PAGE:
Infrequently Noted

Alex Russell on browsers, standards, and the process of progress.

Harmony Fallout

There's a lot of weirdness going on around the Harmony announcement. This post in particular tries to dig into some of the wrangling that caused the ES4/3.1 split and what the Oslo resolution "means", but I'm afraid that much of the analysis is being done without the benefit of an inside view of the WG process.

At the risk of talking too much out of school, I want to set the record straight in some ways. First, let me set some facts out:

So, lets pop up and talk about strategy for a minute. Fundamentally, very little has changed in terms of available strategic options for any of the players:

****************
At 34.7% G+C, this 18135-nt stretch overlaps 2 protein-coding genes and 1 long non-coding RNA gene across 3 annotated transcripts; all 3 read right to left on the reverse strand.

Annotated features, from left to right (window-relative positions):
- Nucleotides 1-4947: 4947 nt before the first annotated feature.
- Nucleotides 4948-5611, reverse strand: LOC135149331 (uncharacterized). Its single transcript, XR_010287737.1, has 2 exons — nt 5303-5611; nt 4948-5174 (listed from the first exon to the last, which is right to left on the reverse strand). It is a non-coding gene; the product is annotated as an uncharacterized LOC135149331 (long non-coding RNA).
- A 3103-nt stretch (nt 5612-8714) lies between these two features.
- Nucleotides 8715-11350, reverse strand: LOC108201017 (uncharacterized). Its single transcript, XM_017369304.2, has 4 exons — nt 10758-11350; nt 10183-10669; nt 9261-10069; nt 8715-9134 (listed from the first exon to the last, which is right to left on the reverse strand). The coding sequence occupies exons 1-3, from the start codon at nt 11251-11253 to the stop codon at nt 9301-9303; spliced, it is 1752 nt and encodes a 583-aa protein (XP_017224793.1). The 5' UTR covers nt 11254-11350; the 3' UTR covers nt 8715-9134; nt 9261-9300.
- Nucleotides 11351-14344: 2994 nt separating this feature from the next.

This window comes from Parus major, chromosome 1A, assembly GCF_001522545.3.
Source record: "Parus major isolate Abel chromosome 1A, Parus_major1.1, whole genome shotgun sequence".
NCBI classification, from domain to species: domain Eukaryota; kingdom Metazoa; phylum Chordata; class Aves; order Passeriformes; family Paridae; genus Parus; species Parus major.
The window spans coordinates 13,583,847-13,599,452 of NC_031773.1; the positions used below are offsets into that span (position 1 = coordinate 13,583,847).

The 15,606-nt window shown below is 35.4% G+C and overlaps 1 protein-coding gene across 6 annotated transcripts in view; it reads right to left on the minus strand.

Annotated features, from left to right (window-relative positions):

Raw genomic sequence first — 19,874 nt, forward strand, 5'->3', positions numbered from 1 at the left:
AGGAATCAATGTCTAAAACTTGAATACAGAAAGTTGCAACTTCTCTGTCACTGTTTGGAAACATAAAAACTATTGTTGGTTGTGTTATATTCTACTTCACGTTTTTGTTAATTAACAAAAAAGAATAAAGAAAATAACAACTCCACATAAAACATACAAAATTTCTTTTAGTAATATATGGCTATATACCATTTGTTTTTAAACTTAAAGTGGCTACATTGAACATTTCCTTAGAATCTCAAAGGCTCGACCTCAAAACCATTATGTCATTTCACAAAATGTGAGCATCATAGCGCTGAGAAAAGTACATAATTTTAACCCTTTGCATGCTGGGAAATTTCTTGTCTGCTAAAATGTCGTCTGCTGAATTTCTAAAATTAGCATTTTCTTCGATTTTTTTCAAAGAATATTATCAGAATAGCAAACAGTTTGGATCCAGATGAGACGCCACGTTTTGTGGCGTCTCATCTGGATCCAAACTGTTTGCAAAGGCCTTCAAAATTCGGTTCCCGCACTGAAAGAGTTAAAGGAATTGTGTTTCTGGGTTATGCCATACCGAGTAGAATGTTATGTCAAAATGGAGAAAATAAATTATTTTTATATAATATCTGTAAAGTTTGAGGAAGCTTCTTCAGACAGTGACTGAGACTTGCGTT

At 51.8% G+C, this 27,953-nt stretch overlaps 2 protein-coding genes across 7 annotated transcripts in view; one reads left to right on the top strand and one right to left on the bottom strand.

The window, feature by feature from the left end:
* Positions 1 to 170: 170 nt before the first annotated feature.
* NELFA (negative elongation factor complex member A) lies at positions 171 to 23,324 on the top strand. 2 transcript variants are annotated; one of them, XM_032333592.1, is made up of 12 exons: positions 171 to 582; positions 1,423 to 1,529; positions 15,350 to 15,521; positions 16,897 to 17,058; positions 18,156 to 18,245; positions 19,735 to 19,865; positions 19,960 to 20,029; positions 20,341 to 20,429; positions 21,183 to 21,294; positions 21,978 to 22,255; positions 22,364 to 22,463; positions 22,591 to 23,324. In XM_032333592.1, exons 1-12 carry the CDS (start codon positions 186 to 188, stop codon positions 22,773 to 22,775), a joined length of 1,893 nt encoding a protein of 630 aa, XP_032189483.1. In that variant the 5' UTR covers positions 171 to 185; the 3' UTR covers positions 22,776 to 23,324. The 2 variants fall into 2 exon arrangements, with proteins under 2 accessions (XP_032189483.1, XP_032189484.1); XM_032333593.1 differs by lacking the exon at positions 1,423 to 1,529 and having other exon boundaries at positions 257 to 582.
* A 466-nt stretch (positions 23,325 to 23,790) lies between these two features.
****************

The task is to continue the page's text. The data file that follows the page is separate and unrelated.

What died here wasn't Adobe's attempts to "own" a spec. If there were such hopes in play, they had been quietly put down one rational, backwards compatible decision after another in the year preceding the Oslo meeting. What died was an assumption that the web can evolve without implementations being out in front of the spec. AS3 was one implementation of a JavaScript-like language that might have been a contender for crown of "the next one", but so was JScript.NET. That neither of them "won" simply because they had been built in good faith is as true a sign as I can find that the process is working. Adobe gets it. Lets end the silly meme that "Adobe lost" or that "Microsoft won". The game has hardly begun and it won't be settled in a standards body anyway. What matters – and what we all need to keep our eyes keenly trained on – is what the big implementations do in the way of compatibility, performance, and feature set once ES3.1 arrives.